Having now read quotations from Zahm's text, it is also worth noting that he does not capitalise 'creation,' which does make the capitalising of 'Evolution' stand out even more. In addition, I am reassured by Zahm's rejection of the 'social discrimination' evident in Darwin's  "Descent of Man" which is far too often under-represented in discussions of evolution and Darwinism. (http://books.google.fi/books?id=5AaRo8c2-JYC&pg=PA185&lpg=PA185&dq=john+zahm+theistic+evolution&source=bl&ots=GKoPmoaMHL&sig=YMyGI1zS0yWvwUit1nzJTisuzqQ&hl=fi&sa=X&oi=book_result&resnum=3&ct=result#PPA185,M1) One of the acute problems with 'theistic evolution' in my opinion is that its proponents underplay anthropology and morality, in comparison to biology and geology, - this is why I liked Jackelen's observation about 'anti-evolution' so much.

One of the things I'd like to see from those who would like to be called 'theistic evolutionists,' regardless of what I think of that particular label, is a clearer repudiation of the wrongful, damaging things said by Charles Darwin, i.e. his errors. This move would help to separate the terms 'evolutionist' and 'Darwinist,' which is one thing that the IDM is attempting to do. Once a person realizes that Darwinism (here I mean purely the ideas of Darwin himself exponded, and not the many Darwinisms invented by his followers and advocates of their own worldviews) is *not* consistent with religion, including but not limited to Christianity, in the sense that Darwin was himself 'agnostic' about religious things, and likely died a non-believer, at least in the sense of rejecting revelation and many other central Christian tenets. Perhaps Gilberson's attempt to 'Save Darwin' and the coming Darwin celebrations will not artificially remove his "Descent of Man"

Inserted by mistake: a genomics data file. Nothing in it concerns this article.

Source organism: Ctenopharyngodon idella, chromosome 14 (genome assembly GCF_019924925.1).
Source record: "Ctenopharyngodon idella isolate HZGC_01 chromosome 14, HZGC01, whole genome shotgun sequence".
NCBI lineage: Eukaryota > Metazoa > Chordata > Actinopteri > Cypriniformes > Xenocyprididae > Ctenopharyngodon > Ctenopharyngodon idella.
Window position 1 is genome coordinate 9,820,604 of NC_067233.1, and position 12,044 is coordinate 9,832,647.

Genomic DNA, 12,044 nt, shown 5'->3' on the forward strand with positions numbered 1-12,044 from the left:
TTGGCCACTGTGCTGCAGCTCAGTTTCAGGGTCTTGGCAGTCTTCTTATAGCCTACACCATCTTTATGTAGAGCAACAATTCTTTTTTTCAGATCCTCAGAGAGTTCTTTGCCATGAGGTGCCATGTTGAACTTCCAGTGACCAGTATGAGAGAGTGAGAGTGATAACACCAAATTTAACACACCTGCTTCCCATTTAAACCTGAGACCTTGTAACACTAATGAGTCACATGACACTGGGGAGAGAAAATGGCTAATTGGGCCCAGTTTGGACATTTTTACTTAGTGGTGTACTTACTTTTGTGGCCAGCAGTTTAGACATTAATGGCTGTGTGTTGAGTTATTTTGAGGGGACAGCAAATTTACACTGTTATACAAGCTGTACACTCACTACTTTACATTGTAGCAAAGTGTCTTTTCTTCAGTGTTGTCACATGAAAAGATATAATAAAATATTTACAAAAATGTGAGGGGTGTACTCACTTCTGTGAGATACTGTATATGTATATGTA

debaucheries of spirit in seeking to promote 'pure science' in a neo-Enlightenment sense.

It is the responsibility of TEs to clarify their position, not only about biology and geology, but also with respect to the implications for anthropology, sociology and psychology, which as far as TE is a philosophy of science and religion goes, it cannot any longer be the *same* as it was in 1896 or in the latter half of the 19th century. There are many new knowledges on the table to discuss that were not available then. Dobzhansky and the inclusion of 'cultural evolution,' imposed from below, is one clear and present example.

Ted says, "What was meant by the term today, in general terms, is precisely what they meant then." And then follows this by suggesting that TE means "God's way of creating."

I assume this is why such support is given to the text "Perspectives of an Evolving Creation," though to me it is an oxymoron; it obviously (and purposefully!) conflates origins with processes of change. A.N. Whitehead is a key figure in helping to unravel and unpack this confusion. Does this seem to show us as furthre apart or as closer together in our views - not sure?

As for the term MN, Ted, I think we should leave it for now in order to concentrate on TE, though there are significant overlaps between these two terms, how they are both (mis)applied and/or (mis)used.

Warm regards, now from Finland,

Gregory

p.s. I'm quite sure that Mike Gene's take on this would be interesting, as he has witnessed the great tension and sometimes offence made by IDists towards TE, yet his perspectives involve both evolution, creation and ID woven together into One...

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Received on Sun Dec 28 15:58:26 2008